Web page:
Andrew Brown, in a Guardian blog last week, criticised the British Humanist Association (BHA) for promoting humanism as an essentially negative approach to life defined by what it isn't and for being on an incoherent and self-defeating mission to eliminate all social bonds, based on an outmoded view of religion.
An 11-year-old boy has been banned from his local Scout troop - for not being prepared to believe in God. George Pratt was
There is, of course, a difference between criticising Islam and persecuting its adherents. Too often discourse on Islam is divided between those who buy into hyperbolic headlines of "Muslim Rage" and those who repeat the insidious neologism "Islamophobia".
The Church of England has thrown down the gauntlet to the government over the issue of same-sex marriage. The message is clear: "Do as we say or there will be dire consequences." Their response to the government consultation on its intention to legalise civil marriages between same-sex couples is overwrought to the point of hysteria. It is manipulative to the point of blackmail.
Government plans to give a free copy of the King James Bible to every state school have been branded by secular groups as
This week we learned that the parliamentary committee considering reform of the House of Lords voted 13-7 to support the government's plan for automatic places for Bishops to remain in a reformed chamber.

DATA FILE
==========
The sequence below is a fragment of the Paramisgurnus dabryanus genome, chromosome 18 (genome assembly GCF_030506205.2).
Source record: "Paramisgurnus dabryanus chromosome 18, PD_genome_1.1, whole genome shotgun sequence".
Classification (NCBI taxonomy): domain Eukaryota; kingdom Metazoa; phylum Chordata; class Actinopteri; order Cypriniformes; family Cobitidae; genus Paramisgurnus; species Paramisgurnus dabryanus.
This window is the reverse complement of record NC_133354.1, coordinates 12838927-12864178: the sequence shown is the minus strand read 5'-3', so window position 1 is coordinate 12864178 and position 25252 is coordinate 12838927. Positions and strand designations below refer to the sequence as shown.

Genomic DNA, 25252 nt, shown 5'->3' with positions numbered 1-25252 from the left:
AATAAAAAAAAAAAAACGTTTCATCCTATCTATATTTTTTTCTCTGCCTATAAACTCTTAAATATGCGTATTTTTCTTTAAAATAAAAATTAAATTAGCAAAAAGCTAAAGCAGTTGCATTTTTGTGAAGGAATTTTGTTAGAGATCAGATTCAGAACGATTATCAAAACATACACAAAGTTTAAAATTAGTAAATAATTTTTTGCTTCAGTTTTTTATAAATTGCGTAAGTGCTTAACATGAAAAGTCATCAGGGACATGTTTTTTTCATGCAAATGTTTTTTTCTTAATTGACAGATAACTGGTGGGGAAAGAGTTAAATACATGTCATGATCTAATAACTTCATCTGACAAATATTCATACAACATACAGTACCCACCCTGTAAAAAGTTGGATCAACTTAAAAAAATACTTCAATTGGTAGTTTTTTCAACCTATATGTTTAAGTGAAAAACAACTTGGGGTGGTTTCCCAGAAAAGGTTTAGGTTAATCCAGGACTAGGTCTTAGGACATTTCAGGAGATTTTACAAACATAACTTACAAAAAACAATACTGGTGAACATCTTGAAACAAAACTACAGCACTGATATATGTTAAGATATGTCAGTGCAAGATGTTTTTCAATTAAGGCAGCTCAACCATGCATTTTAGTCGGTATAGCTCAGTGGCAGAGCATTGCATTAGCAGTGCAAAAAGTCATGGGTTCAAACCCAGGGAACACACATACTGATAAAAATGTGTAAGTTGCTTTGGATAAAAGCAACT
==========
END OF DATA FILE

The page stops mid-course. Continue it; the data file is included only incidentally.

Last week, the Home Office closed their three-month consultation on the criminalisation of forced marriage. When I initially posted the consultation document in the Facebook group for my organisation, British Muslims for Secular Democracy, there were cries of shock that forced marriage was not already a criminal offence. The right to choose who you will live with, sleep with, eat with and possibly raise children with, for the rest of your life, is as basic a right as they come. Violations of this right are not only disastrous for the individuals involved, but they undermine values that are fundamental to British society and Islam itself.
The Prime Minister, David Cameron, gave an Easter reception for Christian leaders at Downing Street this week at which he delivered an unctuous speech of such dishonesty and hypocrisy that it almost takes the breath away.
Secularists would also do well to recognise the distinction between the "popular religion" that comes easily to people's minds and the convoluted intellectual gymnastics that is theology. Attacking the latter is easy but will do little to undermine religion's grip.
The state is spending tens of millions of pounds on the salaries of clergy people as well as funding religious discrimination and indoctrination in schools. How did this happen? And more importantly, how are we going to stop it?